Fed, Central Banks Cut Rates To Aid World Economy - Cleveland 19 News Cleveland, OH

Fed, Central Banks Cut Rates To Aid World Economy

WASHINGTON (AP) - The Federal Reserve, acting in coordination with other global central banks, cut a key U.S. interest rate by half a percentage point Wednesday to steady a teetering global economy.

The Fed reduced its key rate from 2 percent to 1.5 percent. In Europe, which also has been hard hit by the financial crisis, the Bank of England cut its rate by half a point to 4.5 percent, while the European Central Bank sliced its rate to 3.75 percent.

Also taking part were the central banks of China, Canada, Sweden, and Switzerland. Bank of Japan said it strongly supported the actions.

"The recent intensification of the financial crisis has augmented the downside risks to growth," the Fed said in explaining the coordinated action.

It was the latest in a long series of actions, over the last several weeks, that the Fed has taken in coordination with other federal agencies, Congress and the White House to shore up a financial industry stung by bad loans, mounting losses and - in many cases - collapse. President Bush signed a $700 billion financial bailout bill into law on Friday.

The Fed's action reversed its current policy on interest rates, which had been to hold them steady out of concern that more cuts would fuel inflation. Since Fed Chairman Ben Bernanke and his colleagues put a stop to interest cuts in June, economic and financial conditions have deteriorated significantly.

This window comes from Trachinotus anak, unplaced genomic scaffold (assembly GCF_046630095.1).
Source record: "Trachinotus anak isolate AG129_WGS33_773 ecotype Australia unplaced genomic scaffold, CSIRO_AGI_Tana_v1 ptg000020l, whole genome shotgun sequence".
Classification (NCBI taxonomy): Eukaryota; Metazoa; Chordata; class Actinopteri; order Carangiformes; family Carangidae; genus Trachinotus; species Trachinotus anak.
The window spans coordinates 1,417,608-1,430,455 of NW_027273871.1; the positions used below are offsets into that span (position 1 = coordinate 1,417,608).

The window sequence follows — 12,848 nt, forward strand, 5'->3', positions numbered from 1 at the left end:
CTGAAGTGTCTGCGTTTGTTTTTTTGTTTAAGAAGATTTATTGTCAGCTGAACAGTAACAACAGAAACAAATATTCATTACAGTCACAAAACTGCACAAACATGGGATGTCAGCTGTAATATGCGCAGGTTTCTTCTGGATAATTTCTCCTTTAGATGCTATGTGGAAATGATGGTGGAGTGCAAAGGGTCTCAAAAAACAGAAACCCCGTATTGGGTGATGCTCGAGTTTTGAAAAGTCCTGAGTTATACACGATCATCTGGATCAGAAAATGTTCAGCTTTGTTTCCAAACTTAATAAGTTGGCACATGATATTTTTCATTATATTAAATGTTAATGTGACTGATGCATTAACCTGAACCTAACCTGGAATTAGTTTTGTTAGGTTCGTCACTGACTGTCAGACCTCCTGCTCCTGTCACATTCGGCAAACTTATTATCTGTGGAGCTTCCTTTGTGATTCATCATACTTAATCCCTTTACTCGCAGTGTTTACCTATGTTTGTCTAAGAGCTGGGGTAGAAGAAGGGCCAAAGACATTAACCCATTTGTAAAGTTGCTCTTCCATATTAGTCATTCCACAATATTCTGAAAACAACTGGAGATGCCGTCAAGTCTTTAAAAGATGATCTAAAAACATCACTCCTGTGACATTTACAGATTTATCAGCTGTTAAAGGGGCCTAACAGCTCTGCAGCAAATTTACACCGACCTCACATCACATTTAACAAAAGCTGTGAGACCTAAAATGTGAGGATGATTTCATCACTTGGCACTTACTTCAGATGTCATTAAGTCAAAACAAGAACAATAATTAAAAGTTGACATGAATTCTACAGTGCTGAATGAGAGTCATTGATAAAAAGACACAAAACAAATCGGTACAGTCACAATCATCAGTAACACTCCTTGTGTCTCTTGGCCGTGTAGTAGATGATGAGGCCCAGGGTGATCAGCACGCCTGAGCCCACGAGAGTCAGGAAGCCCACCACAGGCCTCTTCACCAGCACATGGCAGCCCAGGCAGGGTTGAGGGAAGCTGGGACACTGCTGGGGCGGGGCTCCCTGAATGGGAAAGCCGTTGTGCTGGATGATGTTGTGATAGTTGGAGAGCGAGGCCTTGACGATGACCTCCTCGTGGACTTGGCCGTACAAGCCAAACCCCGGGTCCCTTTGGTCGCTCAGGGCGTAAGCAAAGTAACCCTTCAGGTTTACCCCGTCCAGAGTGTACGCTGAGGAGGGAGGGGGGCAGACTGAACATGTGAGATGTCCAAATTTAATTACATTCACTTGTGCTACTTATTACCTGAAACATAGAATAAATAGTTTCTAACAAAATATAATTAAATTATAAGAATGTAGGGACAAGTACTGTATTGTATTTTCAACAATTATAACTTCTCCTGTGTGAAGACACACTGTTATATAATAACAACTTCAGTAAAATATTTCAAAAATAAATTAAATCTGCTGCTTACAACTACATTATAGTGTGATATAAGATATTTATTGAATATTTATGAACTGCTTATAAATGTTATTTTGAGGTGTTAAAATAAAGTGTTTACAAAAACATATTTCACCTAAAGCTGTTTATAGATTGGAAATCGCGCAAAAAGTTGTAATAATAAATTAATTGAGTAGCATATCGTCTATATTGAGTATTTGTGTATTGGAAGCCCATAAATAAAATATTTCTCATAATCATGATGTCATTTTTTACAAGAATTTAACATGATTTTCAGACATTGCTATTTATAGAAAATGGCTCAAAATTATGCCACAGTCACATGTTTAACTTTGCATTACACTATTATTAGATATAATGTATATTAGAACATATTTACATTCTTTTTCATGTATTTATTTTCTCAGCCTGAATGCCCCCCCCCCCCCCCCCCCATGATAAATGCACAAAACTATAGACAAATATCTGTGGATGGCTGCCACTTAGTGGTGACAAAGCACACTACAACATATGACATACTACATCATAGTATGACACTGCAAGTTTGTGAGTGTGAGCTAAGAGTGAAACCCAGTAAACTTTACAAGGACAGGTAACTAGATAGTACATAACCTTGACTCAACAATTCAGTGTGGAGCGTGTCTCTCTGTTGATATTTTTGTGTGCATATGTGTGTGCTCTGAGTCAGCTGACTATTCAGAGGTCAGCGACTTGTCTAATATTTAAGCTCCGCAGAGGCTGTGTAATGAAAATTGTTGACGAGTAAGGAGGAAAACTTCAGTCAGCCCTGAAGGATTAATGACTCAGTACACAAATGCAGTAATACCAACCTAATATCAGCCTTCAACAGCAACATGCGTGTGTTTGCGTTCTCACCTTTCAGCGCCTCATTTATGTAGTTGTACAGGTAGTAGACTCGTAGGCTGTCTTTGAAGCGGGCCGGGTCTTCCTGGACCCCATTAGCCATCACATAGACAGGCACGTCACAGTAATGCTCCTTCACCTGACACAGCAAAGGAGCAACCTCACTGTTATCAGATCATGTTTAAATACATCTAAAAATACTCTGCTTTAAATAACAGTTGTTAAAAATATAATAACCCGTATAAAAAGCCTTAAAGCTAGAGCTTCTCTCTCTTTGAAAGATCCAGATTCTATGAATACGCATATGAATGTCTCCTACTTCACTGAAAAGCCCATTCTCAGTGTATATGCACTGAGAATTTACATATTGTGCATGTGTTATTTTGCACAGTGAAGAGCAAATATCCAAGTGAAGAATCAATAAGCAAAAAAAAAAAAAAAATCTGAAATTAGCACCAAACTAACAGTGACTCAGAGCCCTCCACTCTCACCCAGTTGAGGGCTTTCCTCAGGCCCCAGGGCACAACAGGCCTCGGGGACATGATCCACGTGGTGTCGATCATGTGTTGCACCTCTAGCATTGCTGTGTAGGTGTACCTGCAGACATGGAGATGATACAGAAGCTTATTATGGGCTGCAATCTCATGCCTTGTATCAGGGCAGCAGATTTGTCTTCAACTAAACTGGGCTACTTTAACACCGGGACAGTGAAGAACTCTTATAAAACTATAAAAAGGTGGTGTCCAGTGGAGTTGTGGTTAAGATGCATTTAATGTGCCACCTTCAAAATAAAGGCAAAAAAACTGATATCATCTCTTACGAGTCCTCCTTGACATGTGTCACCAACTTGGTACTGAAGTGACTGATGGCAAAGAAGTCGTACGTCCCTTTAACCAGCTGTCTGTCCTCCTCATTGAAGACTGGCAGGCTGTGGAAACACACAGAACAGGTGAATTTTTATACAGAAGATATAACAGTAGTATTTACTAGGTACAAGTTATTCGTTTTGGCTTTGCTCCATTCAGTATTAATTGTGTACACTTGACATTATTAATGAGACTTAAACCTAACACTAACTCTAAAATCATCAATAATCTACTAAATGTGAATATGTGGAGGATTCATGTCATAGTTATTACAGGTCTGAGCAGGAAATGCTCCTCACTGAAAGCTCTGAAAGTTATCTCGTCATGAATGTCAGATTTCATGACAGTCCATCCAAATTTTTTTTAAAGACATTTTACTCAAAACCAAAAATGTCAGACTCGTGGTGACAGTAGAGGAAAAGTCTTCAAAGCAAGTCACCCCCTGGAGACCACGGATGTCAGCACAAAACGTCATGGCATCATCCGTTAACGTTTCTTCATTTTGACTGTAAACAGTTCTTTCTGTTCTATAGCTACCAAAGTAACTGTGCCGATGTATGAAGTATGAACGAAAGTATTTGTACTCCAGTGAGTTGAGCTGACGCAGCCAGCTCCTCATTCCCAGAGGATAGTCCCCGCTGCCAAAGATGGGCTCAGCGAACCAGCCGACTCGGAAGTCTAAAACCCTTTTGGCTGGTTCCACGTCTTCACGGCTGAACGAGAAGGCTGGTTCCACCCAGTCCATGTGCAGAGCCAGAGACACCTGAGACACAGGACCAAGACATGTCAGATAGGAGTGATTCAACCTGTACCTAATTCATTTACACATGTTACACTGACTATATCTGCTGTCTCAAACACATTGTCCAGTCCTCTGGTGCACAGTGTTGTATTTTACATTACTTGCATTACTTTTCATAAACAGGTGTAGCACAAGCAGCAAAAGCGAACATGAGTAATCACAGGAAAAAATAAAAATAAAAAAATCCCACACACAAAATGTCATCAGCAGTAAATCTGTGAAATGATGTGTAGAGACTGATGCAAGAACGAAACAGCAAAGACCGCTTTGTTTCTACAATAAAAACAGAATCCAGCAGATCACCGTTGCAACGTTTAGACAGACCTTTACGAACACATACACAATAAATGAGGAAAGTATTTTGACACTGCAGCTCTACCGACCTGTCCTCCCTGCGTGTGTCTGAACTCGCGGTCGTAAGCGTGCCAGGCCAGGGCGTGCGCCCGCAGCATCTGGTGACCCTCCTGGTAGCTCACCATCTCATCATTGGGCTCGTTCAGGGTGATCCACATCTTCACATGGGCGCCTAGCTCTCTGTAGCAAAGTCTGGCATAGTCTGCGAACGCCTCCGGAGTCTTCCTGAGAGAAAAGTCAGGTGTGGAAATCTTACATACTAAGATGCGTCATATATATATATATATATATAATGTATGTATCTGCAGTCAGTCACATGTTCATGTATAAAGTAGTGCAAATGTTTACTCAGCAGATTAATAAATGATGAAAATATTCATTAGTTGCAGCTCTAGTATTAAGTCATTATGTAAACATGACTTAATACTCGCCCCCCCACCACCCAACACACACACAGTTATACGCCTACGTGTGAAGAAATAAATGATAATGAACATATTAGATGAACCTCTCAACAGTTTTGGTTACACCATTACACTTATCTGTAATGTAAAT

"The pace of economic activity has slowed markedly in recent months," the Fed said. "Moreover, the intensification of financial market turmoil is likely to exert additional restraint on spending, partly by further reducing the ability of households and businesses to obtain credit."

Although inflation has been high, the Fed believes the recent drop in energy prices and the weaker prospects for economic activity have reduced this threat to the economy.

In addition, the Fed reduced its emergency lending rate to banks by half a percentage point to 1.75 percent. Given the intense credit crisis, banks have been ramping up their borrowing from the Fed's emergency "discount" window.

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